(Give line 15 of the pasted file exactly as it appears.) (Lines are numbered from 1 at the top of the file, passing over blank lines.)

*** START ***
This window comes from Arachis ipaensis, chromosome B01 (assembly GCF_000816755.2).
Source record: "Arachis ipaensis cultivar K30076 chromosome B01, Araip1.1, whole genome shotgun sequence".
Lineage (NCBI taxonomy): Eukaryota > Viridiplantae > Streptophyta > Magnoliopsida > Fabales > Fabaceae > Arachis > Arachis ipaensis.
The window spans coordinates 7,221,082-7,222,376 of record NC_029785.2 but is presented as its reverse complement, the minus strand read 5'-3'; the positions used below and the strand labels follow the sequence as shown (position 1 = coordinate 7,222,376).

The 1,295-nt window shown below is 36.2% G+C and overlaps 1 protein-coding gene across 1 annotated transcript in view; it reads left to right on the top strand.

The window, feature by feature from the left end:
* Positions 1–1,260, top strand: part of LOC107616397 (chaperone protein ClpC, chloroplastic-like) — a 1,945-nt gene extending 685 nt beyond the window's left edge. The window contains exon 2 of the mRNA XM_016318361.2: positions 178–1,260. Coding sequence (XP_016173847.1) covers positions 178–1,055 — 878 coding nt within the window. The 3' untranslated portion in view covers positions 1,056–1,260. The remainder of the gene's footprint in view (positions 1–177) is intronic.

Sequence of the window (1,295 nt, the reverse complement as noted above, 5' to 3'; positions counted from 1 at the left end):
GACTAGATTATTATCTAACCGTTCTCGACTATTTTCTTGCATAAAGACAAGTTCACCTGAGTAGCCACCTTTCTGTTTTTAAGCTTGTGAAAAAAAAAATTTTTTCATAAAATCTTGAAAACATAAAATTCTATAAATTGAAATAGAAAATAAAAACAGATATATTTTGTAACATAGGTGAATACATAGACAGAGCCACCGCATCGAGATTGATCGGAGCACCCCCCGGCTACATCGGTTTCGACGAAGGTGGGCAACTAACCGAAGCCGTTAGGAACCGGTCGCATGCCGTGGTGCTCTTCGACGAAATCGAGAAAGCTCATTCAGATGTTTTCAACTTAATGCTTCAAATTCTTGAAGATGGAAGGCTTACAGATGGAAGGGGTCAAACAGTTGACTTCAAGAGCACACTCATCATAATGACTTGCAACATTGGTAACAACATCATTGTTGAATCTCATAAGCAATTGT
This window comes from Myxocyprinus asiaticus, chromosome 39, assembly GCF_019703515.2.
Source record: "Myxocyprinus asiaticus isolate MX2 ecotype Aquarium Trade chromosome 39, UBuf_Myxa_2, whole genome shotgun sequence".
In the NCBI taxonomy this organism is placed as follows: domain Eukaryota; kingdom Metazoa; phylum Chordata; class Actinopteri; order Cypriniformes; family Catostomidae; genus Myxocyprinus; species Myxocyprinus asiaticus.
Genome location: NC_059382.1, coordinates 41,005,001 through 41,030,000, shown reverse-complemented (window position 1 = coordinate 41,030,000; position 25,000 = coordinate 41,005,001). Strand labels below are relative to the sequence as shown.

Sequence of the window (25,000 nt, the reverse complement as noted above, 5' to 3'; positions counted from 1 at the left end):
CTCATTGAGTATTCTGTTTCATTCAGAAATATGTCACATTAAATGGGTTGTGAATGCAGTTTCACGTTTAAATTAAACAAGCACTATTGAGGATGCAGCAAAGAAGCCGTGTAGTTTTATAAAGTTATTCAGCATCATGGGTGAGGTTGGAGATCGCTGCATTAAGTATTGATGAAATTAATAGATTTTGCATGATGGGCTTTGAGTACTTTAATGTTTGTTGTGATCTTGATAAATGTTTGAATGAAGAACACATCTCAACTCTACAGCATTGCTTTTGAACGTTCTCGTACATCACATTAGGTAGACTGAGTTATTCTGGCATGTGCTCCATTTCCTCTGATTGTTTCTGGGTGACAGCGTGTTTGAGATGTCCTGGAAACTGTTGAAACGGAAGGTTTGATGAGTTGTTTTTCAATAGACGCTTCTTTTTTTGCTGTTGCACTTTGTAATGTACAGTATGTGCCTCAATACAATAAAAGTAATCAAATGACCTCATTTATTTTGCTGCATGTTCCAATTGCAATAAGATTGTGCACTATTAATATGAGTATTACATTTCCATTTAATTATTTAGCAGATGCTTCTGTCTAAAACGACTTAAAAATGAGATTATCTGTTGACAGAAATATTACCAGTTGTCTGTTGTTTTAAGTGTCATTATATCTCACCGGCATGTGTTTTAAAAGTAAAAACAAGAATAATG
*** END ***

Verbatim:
CTCATTGAGTATTCTGTTTCATTCAGAAATATGTCACATTAAATGGGTTGTGAATGCAGTTTCACGTTTAAATTAAACAAGCACTATTGAGGATGCAGCAAAGAAGCCGTGTAGTTTTATAAAGTTATTCAGCATCATGGGTGAGGTTGGAGATCGCTGCATTAAGTATTGATGAAATTAATAGATTTTGCATGATGGGCTTTGAGTACTTTAATGTTTGTTGTGATCTTGATAAATGTTTGAATGAAGAACACATCTCAACTCTACAGCATTGCTTTTGAACGTTCTCGTACATCACATTAGGTAGACTGAGTTATTCTGGCATGTGCTCCATTTCCTCTGATTGTTTCTGGGTGACAGCGTGTTTGAGATGTCCTGGAAACTGTTGAAACGGAAGGTTTGATGAGTTGTTTTTCAATAGACGCTTCTTTTTTTGCTGTTGCACTTTGTAATGTACAGTATGTGCCTCAATACAATAAAAGTAATCAAATGACCTCATTTATTTTGCTGCATGTTCCAATTGCAATAAGATTGTGCACTATTAATATGAGTATTACATTTCCATTTAATTATTTAGCAGATGCTTCTGTCTAAAACGACTTAAAAATGAGATTATCTGTTGACAGAAATATTACCAGTTGTCTGTTGTTTTAAGTGTCATTATATCTCACCGGCATGTGTTTTAAAAGTAAAAACAAGAATAATG